Existing HIV testing service delivery models in many settings may already be differentiated to some extent. However, the coverage or field-level implementation may be limited geographically or within a specific population. It may also be that only one of the core components (mobilizing, testing and linking) has been differentiated within a testing model, leaving room to adapt the other components to improve the model – see Step 4.

An initial broad mapping of differentiated HIV testing services is recommended to determine what is being implemented in-country and with what coverage (what proportion of facilities or community structures are offering a particular model).

The mapping should be coordinated at national level and draw on subnational- and/or district-level data. It is encouraged that such a mapping exercise looks across the cascade of differentiated HIV care to maximize the use of resources rather than be carried out in isolation.

Suggested steps in the mapping include:

  • A desk review of existing published literature of models outside and inside the country
  • A review of local country and partner activity reports
  • A survey of district HIV coordinators and implementing partners
  • Selected site visits using the client-centred elements (Step 3) and building blocks (Step 4) to assess current differentiation of HIV testing services.

Annex 2 provides an outline of what may be asked to assess whether HIV testing has been differentiated.

1.4 Assess the perspectives of healthcare and community workers and target populations

Differentiated HIV testing services should be client centred. Speaking with representatives of the general and specific populations within a community about their perceptions of how testing services are currently delivered and their expectations of services will assist in the design of a differentiated HIV testing delivery model. Data on these perspectives can be obtained by attending clinic services at different entry points or with community-based organizations for specific populations using surveys, focus group discussions and/or individual interviews. Healthcare workers, including clinical staff, lay workers and peer volunteers, should be consulted.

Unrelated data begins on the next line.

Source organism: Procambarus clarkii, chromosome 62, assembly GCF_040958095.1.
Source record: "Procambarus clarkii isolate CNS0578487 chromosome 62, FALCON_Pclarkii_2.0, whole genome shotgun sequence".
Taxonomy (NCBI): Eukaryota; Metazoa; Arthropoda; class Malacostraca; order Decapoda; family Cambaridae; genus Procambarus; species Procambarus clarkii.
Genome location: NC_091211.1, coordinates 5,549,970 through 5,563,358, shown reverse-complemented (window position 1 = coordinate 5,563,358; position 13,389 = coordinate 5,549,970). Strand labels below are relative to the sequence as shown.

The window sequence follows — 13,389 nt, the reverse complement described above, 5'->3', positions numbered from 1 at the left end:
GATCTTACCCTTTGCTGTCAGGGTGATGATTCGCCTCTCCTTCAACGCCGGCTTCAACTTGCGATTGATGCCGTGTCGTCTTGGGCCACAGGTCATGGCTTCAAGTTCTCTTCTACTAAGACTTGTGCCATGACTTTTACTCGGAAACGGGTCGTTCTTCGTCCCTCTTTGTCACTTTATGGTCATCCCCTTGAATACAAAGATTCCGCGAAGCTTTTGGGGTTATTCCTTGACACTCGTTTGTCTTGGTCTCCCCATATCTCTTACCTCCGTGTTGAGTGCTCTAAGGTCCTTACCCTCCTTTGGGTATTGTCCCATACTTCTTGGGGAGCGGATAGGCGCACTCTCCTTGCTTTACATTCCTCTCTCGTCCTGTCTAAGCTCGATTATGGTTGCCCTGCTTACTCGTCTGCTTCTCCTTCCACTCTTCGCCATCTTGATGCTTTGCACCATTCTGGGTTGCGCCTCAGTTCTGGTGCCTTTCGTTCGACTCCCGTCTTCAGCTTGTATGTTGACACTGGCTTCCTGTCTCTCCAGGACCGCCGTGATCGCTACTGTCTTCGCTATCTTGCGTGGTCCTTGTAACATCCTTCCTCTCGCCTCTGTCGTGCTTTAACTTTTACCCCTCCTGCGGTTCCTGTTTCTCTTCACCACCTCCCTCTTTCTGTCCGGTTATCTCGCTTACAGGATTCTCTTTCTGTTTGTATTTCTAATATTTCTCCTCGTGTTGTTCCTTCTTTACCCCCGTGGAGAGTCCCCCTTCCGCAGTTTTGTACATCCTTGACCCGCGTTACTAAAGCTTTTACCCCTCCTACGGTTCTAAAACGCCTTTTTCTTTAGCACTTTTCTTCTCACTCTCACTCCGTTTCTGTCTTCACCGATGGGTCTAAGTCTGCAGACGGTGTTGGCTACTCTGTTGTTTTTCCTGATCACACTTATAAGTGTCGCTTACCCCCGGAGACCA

Identify the challenges that can be addressed through differentiated HIV testing.

Based on Step 1, the challenges that can be addressed through DSD for HIV testing should be identified. At this stage, it is useful to host a workshop that includes key stakeholders from the health system and civil society to achieve the following objectives:

  • Sensitize HIV testing coordinators and implementing partners on the background and core principles of differentiated HIV testing service delivery. (Note: Ideally, this would be carried out as an integrated review of DSD across the cascade.)
  • Provide an opportunity for stakeholders to present existing examples of DSD for HIV testing implemented for adults and specific populations in their settings. Existing examples should present the core building blocks  (“when”, “where”, “who” and “what”) of each testing model. If a component has not been considered, this could be a useful starting point for adapting an existing model.
  • Present the outcomes of the national-, regional- and/or district-level desk review and mapping exercise on HTS.
  • Engage stakeholders in a plan for defining country-level approaches, taking forward local or district situation analyses, and plan local implementation strategies.

It is encouraged that the mapping process and review looks across the cascade and across specific populations.


Use the three elements to consider the clinical characteristics, sub-population and context.

With a clear understanding of the current service delivery programme and current challenges, the three elements may be used to identify particular differentiated HTS models that should be prioritized. It should be clear what population is selected (general, children and adolescents, pregnant and breastfeeding women or specific key populations), whether they have particular clinical characteristics and what specificities of their context may alter how the testing model is delivered.


In order to deliver quality person-centred HIV testing services, adaptations are required to how testing services are differentiated. In addition to the consideration of the setting, the prevalence of HIV and the percentage of people living with HIV who know their HIV status will also impact the appropriateness of different testing modalities.